Broilers exposed to 20L and 18L spend more time sleeping than those under 16L and 12L. However, the quality of sleep may be impacted. Even under constant lighting, birds concentrate sleep periods within specific nighttime hours, suggesting that the duration of darkness may influence the restfulness of their sleep.

Impacts of photoperiod on other welfare and health parameters

Mortality rates:
Higher mortality rates have been reported for flocks of broiler chickens that were exposed to long day lengths. Notably, incidences of mortality from metabolic and skeletal issues decrease linearly with increasing inclusion of darkness.

Lameness, gait, and footpad issues:
Longer day lengths correlate with an increase in the number of birds with poor gait and higher average footpad lesion scores. This could be due to an improvement in bone properties of broilers exposed to a shorter photoperiod. Longer and wider tibia with greater mineral content were found in broilers exposed to 12L than 20L. Latency to lie (a proxy indicator of lameness) tends to increase in broilers exposed to shorter photoperiods (12L and 16L) indicating better leg health when compared to broilers reared under longer photoperiods.

Mortality rates by photoperiod

Figure 1: Mortality rate and causes of mortality between 7 to 32 days of age in broilers housed under different photoperiod  (Adapted from: Schwean-Lardner et al. 2013. Poult. Sci. 92: 1-11.)


Melatonin and stress hormones:
Continuous lighting (24L) leads to higher levels of stress and inflammatory markers, including corticosterone and circulating IL-6, compared to 18L and 8L conditions. On the other hand, flocks raised under 14L, 17L, and 20L, exhibit rhythmic melatonin concentrations over a 24-hour period. Even during the first week of life, broilers exposed to 4 hours of darkness (or longer) secrete elevated concentrations of melatonin compared to birds exposed to continuous light. In addition to regulating sleep-wake cycles, melatonin rhythms are essential for maintaining immune competence and physiological balance.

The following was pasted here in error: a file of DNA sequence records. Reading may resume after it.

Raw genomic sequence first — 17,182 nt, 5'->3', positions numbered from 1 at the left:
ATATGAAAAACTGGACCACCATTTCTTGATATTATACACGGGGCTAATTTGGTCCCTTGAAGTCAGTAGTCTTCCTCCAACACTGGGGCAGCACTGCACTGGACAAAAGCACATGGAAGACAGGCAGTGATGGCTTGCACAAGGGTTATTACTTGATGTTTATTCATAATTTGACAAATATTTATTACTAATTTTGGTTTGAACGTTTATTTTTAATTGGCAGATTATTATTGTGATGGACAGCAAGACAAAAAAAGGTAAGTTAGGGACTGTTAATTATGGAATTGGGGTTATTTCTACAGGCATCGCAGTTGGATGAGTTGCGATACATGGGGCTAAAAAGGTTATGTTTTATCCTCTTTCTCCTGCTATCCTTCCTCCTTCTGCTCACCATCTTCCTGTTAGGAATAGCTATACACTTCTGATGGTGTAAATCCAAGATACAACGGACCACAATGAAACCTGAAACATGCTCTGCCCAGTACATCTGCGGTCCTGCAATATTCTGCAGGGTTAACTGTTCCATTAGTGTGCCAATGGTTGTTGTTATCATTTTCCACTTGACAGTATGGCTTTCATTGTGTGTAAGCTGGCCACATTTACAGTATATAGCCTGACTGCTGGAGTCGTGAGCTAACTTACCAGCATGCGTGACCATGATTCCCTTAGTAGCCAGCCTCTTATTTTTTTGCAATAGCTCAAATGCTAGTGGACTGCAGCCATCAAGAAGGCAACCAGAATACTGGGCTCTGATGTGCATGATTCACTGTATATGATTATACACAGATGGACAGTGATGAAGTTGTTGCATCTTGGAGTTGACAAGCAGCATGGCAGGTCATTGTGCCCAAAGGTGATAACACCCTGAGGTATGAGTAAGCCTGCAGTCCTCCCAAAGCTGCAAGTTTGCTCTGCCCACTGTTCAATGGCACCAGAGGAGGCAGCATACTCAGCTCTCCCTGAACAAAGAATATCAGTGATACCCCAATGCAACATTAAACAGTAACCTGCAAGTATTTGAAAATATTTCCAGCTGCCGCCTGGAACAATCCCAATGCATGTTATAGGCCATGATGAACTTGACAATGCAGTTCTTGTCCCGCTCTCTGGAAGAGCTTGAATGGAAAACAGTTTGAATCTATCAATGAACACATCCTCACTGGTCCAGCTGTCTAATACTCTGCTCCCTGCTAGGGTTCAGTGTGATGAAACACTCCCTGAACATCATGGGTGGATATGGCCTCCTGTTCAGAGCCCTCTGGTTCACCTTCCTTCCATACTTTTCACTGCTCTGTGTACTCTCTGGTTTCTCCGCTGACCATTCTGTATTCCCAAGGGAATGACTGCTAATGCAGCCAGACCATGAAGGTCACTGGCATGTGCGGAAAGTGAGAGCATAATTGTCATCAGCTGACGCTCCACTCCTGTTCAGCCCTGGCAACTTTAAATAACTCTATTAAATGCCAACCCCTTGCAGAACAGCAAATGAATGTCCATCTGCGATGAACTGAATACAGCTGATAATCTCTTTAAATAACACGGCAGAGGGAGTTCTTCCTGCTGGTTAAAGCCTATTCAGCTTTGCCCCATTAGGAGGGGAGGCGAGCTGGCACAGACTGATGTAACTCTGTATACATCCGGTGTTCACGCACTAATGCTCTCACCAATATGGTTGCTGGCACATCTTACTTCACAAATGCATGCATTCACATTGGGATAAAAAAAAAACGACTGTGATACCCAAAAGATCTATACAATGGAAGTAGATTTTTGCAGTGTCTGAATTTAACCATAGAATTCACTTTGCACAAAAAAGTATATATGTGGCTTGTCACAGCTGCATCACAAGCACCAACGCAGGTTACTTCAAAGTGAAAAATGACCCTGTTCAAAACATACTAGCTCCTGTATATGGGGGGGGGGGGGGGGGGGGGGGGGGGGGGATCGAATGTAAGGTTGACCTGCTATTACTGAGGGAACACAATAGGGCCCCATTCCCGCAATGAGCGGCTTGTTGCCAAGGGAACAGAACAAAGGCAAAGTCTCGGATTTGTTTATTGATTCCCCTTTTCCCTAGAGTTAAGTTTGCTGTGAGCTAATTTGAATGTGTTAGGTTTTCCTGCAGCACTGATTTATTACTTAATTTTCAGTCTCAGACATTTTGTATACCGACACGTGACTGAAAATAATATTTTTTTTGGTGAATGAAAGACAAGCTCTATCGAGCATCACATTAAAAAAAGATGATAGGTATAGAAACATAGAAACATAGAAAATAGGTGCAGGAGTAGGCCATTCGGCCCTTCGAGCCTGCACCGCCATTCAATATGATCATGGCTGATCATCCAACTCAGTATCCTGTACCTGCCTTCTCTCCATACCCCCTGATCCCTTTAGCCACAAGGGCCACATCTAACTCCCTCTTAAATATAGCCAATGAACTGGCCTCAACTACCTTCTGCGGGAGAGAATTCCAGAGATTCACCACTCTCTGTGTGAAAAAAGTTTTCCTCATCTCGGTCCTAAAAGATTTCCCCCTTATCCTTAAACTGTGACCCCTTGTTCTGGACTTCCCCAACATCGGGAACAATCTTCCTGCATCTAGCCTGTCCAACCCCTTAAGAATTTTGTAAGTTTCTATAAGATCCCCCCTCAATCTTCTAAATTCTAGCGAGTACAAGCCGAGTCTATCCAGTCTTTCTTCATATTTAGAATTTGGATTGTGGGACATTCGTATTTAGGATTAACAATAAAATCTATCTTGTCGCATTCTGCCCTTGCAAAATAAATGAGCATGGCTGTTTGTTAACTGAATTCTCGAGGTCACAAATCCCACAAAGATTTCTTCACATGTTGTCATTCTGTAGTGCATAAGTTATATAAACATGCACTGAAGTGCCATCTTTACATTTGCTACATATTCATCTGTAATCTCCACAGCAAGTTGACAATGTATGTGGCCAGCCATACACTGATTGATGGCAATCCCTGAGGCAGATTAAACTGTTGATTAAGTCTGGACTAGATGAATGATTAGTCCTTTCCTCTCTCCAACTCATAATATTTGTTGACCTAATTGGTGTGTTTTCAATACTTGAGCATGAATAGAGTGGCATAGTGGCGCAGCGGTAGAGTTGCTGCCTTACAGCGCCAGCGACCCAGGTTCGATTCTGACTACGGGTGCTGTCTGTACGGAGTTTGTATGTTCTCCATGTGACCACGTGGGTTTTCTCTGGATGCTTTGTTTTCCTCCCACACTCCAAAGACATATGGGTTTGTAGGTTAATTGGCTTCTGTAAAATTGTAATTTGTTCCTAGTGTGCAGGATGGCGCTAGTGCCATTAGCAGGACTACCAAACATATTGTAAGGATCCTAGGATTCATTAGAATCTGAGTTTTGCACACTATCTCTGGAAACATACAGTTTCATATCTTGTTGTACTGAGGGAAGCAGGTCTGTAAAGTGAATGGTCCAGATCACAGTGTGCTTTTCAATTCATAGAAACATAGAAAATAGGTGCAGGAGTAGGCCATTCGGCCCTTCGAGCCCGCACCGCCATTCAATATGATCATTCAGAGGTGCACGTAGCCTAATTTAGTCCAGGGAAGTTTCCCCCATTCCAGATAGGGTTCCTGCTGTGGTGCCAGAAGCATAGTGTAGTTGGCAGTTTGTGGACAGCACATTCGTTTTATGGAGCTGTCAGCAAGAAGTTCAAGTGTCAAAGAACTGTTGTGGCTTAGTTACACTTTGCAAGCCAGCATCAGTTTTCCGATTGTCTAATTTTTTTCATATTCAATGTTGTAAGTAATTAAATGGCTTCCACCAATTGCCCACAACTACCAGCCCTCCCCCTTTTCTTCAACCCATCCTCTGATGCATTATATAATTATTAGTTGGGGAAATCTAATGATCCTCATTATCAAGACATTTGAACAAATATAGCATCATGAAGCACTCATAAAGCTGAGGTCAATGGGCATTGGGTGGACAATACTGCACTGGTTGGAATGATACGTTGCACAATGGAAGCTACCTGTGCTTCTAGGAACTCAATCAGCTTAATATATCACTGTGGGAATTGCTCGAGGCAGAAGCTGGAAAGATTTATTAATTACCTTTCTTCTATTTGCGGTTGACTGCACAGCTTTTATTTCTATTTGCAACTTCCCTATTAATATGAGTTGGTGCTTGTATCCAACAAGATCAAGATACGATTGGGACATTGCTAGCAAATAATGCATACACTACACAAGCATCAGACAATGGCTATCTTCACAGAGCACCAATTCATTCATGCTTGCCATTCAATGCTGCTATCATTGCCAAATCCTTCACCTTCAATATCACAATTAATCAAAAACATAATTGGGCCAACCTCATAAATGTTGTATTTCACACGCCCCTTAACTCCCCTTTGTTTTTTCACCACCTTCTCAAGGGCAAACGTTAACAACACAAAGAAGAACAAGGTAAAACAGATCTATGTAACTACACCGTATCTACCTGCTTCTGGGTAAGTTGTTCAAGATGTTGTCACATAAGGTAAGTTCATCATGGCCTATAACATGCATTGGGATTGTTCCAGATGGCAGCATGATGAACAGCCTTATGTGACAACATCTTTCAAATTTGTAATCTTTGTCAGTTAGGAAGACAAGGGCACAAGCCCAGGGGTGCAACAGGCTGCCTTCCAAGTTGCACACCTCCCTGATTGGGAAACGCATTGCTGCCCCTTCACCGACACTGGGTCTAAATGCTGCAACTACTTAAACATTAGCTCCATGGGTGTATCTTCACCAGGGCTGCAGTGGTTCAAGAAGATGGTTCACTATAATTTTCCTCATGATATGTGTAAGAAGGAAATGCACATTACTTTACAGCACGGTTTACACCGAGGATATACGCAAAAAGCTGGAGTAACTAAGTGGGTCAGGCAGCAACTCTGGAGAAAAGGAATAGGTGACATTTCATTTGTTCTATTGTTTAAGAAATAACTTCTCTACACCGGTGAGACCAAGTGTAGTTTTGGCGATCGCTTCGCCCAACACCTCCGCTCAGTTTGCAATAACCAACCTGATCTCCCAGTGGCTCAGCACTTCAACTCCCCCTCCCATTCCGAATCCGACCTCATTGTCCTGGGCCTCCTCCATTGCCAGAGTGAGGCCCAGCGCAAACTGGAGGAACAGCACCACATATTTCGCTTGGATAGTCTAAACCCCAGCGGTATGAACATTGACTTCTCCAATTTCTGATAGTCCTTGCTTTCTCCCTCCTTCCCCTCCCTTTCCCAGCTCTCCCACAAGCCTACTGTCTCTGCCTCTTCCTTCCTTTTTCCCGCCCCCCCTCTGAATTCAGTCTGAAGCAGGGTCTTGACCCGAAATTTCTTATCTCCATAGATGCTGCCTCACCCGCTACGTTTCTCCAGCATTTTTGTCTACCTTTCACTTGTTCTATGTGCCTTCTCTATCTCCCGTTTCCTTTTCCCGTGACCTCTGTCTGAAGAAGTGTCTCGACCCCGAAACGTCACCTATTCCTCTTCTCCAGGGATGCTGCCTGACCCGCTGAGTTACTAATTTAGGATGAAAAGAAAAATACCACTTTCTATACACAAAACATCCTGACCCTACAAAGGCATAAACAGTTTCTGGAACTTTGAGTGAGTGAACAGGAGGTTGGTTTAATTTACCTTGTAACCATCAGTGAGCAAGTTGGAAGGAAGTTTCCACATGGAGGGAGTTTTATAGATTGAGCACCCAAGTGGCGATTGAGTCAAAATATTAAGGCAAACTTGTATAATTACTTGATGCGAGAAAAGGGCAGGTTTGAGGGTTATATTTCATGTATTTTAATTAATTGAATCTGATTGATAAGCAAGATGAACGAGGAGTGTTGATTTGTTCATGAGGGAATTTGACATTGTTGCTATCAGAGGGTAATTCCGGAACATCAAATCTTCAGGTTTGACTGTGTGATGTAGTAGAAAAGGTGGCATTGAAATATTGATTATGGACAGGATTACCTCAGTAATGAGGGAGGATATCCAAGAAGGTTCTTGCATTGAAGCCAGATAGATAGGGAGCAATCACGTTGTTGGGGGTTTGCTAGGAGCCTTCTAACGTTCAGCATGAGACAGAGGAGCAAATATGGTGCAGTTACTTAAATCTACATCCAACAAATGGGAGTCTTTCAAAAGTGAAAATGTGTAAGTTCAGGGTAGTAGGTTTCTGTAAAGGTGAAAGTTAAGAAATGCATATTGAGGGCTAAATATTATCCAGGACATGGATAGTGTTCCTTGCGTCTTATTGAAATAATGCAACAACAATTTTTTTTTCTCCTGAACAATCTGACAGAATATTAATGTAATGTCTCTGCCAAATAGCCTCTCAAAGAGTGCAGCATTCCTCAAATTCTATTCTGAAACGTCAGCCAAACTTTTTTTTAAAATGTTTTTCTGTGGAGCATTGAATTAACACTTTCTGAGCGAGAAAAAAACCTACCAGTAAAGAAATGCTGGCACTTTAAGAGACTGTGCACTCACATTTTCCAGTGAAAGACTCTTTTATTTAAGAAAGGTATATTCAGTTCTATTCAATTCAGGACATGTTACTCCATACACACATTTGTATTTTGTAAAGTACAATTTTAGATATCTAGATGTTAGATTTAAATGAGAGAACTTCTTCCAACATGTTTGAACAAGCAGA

Alternative lighting program and broiler welfare

Intermittent lighting

  • Reduces leg abnormalities and incidences of sudden death syndrome Lower circulating corticosterone and higher melatonin concentrations compared to near continuous or continuous lighting programs
  • Modified circadian and diurnal feeding rhythm under intermittent light with feeding activity mostly centered either 20 min before or 20 min after each dark period
  • Shorter tonic immobility times indicating less fearfulness in broilers reared under intermittent lighting


Photoperiod significantly influences broiler well-being, affecting daily activities, feeding behaviors, mortality rates, musculoskeletal health, and hormonal responses. Other factors like light intensity and spectrum also impact behavior and welfare parameters and should be considered when designing lighting programs for the production environment. Uninterrupted dark periods of 4 to 6 hours in a day is recommended for better behavior and welfare outcomes in broilers.


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Posted on: June 27, 2024

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In birds, photoperiod influences daily rhythms associated with feed intake, sleep-wake cycles and physical activity, according to the Poultry Extension Collaborative.

Although commercial broiler farms often operate with continuous or near-continuous lighting programs with the goal of increasing feed intake and body weight gain, this approach to lighting may disrupt resting or sleeping behaviors.

#poultrywelfare #poultrylighting